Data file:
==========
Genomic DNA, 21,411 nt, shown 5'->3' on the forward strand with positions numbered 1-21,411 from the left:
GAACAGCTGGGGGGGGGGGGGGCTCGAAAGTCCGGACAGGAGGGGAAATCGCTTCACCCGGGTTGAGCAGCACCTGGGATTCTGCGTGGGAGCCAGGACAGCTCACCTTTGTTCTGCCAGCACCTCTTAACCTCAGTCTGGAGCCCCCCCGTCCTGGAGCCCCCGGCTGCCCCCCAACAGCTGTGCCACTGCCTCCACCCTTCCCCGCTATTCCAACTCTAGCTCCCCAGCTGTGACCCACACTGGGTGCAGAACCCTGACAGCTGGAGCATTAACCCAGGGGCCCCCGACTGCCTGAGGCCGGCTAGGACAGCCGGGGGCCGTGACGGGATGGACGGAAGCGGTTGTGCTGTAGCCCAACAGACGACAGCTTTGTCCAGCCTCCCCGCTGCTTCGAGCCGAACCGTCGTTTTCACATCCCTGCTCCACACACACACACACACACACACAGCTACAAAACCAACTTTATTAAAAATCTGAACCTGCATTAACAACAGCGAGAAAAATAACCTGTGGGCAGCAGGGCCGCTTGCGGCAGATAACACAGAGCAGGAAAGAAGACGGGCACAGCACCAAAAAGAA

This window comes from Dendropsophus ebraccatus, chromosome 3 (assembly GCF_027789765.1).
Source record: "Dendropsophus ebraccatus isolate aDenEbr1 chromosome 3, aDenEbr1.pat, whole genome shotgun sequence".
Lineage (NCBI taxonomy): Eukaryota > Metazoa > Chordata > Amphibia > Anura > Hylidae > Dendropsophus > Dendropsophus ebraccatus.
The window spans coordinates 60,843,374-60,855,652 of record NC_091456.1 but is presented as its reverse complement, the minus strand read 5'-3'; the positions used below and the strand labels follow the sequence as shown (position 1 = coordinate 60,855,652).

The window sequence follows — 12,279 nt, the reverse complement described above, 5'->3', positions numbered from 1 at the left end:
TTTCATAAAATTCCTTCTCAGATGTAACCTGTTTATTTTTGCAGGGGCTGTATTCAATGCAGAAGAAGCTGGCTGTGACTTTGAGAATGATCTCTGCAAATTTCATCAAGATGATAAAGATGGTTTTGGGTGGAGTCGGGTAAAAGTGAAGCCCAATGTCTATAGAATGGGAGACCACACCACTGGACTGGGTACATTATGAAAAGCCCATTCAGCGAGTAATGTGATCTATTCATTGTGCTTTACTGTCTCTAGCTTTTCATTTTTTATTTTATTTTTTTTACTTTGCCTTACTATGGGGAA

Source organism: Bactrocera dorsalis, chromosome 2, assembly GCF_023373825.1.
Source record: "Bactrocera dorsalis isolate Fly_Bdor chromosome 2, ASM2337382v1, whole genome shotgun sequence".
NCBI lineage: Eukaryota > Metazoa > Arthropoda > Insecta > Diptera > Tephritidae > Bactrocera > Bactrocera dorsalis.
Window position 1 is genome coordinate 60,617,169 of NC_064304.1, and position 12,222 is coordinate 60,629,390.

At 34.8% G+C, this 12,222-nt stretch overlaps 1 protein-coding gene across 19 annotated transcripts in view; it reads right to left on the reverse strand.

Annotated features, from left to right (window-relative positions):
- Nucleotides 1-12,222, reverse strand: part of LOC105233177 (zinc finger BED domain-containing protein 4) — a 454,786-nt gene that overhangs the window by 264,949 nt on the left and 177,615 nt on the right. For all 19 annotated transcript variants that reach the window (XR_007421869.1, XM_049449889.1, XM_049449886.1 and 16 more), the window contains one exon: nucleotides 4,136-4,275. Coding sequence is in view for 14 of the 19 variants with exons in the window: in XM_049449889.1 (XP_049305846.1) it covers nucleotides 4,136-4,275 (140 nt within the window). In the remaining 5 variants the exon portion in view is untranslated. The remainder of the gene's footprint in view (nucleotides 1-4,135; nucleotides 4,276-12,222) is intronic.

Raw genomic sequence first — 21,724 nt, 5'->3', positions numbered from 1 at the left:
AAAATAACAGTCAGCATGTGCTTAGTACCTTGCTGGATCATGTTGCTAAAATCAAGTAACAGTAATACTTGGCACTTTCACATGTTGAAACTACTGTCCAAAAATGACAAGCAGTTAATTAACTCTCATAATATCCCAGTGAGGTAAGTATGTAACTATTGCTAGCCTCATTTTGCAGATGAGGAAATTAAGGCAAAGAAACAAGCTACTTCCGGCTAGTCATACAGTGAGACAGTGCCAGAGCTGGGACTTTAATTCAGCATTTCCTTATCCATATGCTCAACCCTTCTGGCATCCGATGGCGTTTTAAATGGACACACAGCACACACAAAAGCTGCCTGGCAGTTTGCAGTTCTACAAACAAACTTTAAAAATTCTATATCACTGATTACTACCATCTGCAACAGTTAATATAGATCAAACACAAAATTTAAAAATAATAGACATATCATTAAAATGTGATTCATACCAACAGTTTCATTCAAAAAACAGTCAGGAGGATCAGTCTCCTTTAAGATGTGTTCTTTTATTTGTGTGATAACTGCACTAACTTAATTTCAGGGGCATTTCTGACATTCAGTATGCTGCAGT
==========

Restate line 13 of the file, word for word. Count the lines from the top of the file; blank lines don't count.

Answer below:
At 34.8% G+C, this 12,222-nt stretch overlaps 1 protein-coding gene across 19 annotated transcripts in view; it reads right to left on the reverse strand.